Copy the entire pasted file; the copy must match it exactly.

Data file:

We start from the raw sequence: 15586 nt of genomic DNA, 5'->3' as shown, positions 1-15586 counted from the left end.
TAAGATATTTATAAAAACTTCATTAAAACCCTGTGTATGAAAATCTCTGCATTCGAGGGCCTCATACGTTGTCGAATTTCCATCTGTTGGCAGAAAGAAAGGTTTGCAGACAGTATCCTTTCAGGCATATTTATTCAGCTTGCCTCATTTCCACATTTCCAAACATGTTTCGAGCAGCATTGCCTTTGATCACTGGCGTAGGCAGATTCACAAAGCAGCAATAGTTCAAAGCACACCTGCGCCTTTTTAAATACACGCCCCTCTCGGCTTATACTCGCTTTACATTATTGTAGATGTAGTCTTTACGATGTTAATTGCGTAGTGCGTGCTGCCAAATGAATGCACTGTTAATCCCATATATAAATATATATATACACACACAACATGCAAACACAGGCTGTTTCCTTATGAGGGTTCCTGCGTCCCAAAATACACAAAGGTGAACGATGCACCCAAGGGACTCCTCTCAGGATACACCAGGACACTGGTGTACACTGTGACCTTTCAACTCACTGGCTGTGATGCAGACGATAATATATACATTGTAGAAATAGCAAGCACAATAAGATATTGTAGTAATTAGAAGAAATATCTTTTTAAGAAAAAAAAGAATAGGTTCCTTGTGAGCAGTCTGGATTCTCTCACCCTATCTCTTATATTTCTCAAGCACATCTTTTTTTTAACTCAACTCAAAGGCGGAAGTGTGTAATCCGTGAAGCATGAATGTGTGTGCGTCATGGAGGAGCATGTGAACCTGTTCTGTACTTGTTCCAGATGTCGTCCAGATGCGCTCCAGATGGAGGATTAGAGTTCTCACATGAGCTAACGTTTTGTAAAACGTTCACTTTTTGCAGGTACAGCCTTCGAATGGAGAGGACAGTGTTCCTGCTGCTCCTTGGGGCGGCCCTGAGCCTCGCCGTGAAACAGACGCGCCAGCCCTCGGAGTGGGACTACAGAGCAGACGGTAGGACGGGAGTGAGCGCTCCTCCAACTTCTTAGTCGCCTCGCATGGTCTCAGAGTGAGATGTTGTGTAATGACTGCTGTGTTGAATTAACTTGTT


We start from the raw sequence: 15586 nt of genomic DNA, 5'->3' as shown, positions 1-15586 counted from the left end.
TAAGATATTTATAAAAACTTCATTAAAACCCTGTGTATGAAAATCTCTGCATTCGAGGGCCTCATACGTTGTCGAATTTCCATCTGTTGGCAGAAAGAAAGGTTTGCAGACAGTATCCTTTCAGGCATATTTATTCAGCTTGCCTCATTTCCACATTTCCAAACATGTTTCGAGCAGCATTGCCTTTGATCACTGGCGTAGGCAGATTCACAAAGCAGCAATAGTTCAAAGCACACCTGCGCCTTTTTAAATACACGCCCCTCTCGGCTTATACTCGCTTTACATTATTGTAGATGTAGTCTTTACGATGTTAATTGCGTAGTGCGTGCTGCCAAATGAATGCACTGTTAATCCCATATATAAATATATATATACACACACAACATGCAAACACAGGCTGTTTCCTTATGAGGGTTCCTGCGTCCCAAAATACACAAAGGTGAACGATGCACCCAAGGGACTCCTCTCAGGATACACCAGGACACTGGTGTACACTGTGACCTTTCAACTCACTGGCTGTGATGCAGACGATAATATATACATTGTAGAAATAGCAAGCACAATAAGATATTGTAGTAATTAGAAGAAATATCTTTTTAAGAAAAAAAAGAATAGGTTCCTTGTGAGCAGTCTGGATTCTCTCACCCTATCTCTTATATTTCTCAAGCACATCTTTTTTTTAACTCAACTCAAAGGCGGAAGTGTGTAATCCGTGAAGCATGAATGTGTGTGCGTCATGGAGGAGCATGTGAACCTGTTCTGTACTTGTTCCAGATGTCGTCCAGATGCGCTCCAGATGGAGGATTAGAGTTCTCACATGAGCTAACGTTTTGTAAAACGTTCACTTTTTGCAGGTACAGCCTTCGAATGGAGAGGACAGTGTTCCTGCTGCTCCTTGGGGCGGCCCTGAGCCTCGCCGTGAAACAGACGCGCCAGCCCTCGGAGTGGGACTACAGAGCAGACGGTAGGACGGGAGTGAGCGCTCCTCCAACTTCTTAGTCGCCTCGCATGGTCTCAGAGTGAGATGTTGTGTAATGACTGCTGTGTTGAATTAACTTGTT